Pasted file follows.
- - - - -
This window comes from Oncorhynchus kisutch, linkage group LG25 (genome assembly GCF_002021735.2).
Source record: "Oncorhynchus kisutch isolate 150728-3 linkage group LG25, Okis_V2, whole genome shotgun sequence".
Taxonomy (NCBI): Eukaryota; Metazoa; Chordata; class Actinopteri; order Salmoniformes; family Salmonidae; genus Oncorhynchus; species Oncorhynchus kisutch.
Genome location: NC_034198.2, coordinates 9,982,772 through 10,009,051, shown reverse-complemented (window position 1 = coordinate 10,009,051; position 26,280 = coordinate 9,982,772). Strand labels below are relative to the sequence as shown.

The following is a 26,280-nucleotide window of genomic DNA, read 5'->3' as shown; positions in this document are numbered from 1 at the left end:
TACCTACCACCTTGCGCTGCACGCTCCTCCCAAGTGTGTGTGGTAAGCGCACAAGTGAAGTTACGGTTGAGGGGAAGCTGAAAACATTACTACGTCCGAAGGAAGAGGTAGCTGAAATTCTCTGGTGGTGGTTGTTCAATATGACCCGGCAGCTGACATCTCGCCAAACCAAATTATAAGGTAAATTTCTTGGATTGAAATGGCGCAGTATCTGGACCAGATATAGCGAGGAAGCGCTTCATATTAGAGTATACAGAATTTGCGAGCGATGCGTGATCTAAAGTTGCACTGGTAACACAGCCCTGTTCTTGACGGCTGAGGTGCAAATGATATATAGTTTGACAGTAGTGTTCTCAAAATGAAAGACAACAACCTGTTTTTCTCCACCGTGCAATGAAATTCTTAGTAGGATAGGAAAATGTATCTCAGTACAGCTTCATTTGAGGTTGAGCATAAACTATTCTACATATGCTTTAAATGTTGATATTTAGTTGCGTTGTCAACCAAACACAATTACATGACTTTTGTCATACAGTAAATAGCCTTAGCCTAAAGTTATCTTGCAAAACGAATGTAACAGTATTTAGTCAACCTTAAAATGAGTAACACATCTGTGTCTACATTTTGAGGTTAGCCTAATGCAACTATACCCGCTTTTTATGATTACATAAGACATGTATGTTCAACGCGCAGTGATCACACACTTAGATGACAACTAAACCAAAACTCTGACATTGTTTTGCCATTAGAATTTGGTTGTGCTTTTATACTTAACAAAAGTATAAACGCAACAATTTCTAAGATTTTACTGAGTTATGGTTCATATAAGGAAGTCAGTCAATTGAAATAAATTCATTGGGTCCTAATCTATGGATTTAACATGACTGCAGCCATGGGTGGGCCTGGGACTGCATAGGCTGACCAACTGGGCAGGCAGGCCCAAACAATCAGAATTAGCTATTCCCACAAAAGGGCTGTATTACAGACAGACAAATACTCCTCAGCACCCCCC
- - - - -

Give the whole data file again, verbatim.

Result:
This window comes from Oncorhynchus kisutch, linkage group LG25 (genome assembly GCF_002021735.2).
Source record: "Oncorhynchus kisutch isolate 150728-3 linkage group LG25, Okis_V2, whole genome shotgun sequence".
Taxonomy (NCBI): Eukaryota; Metazoa; Chordata; class Actinopteri; order Salmoniformes; family Salmonidae; genus Oncorhynchus; species Oncorhynchus kisutch.
Genome location: NC_034198.2, coordinates 9,982,772 through 10,009,051, shown reverse-complemented (window position 1 = coordinate 10,009,051; position 26,280 = coordinate 9,982,772). Strand labels below are relative to the sequence as shown.

The following is a 26,280-nucleotide window of genomic DNA, read 5'->3' as shown; positions in this document are numbered from 1 at the left end:
TACCTACCACCTTGCGCTGCACGCTCCTCCCAAGTGTGTGTGGTAAGCGCACAAGTGAAGTTACGGTTGAGGGGAAGCTGAAAACATTACTACGTCCGAAGGAAGAGGTAGCTGAAATTCTCTGGTGGTGGTTGTTCAATATGACCCGGCAGCTGACATCTCGCCAAACCAAATTATAAGGTAAATTTCTTGGATTGAAATGGCGCAGTATCTGGACCAGATATAGCGAGGAAGCGCTTCATATTAGAGTATACAGAATTTGCGAGCGATGCGTGATCTAAAGTTGCACTGGTAACACAGCCCTGTTCTTGACGGCTGAGGTGCAAATGATATATAGTTTGACAGTAGTGTTCTCAAAATGAAAGACAACAACCTGTTTTTCTCCACCGTGCAATGAAATTCTTAGTAGGATAGGAAAATGTATCTCAGTACAGCTTCATTTGAGGTTGAGCATAAACTATTCTACATATGCTTTAAATGTTGATATTTAGTTGCGTTGTCAACCAAACACAATTACATGACTTTTGTCATACAGTAAATAGCCTTAGCCTAAAGTTATCTTGCAAAACGAATGTAACAGTATTTAGTCAACCTTAAAATGAGTAACACATCTGTGTCTACATTTTGAGGTTAGCCTAATGCAACTATACCCGCTTTTTATGATTACATAAGACATGTATGTTCAACGCGCAGTGATCACACACTTAGATGACAACTAAACCAAAACTCTGACATTGTTTTGCCATTAGAATTTGGTTGTGCTTTTATACTTAACAAAAGTATAAACGCAACAATTTCTAAGATTTTACTGAGTTATGGTTCATATAAGGAAGTCAGTCAATTGAAATAAATTCATTGGGTCCTAATCTATGGATTTAACATGACTGCAGCCATGGGTGGGCCTGGGACTGCATAGGCTGACCAACTGGGCAGGCAGGCCCAAACAATCAGAATTAGCTATTCCCACAAAAGGGCTGTATTACAGACAGACAAATACTCCTCAGCACCCCCC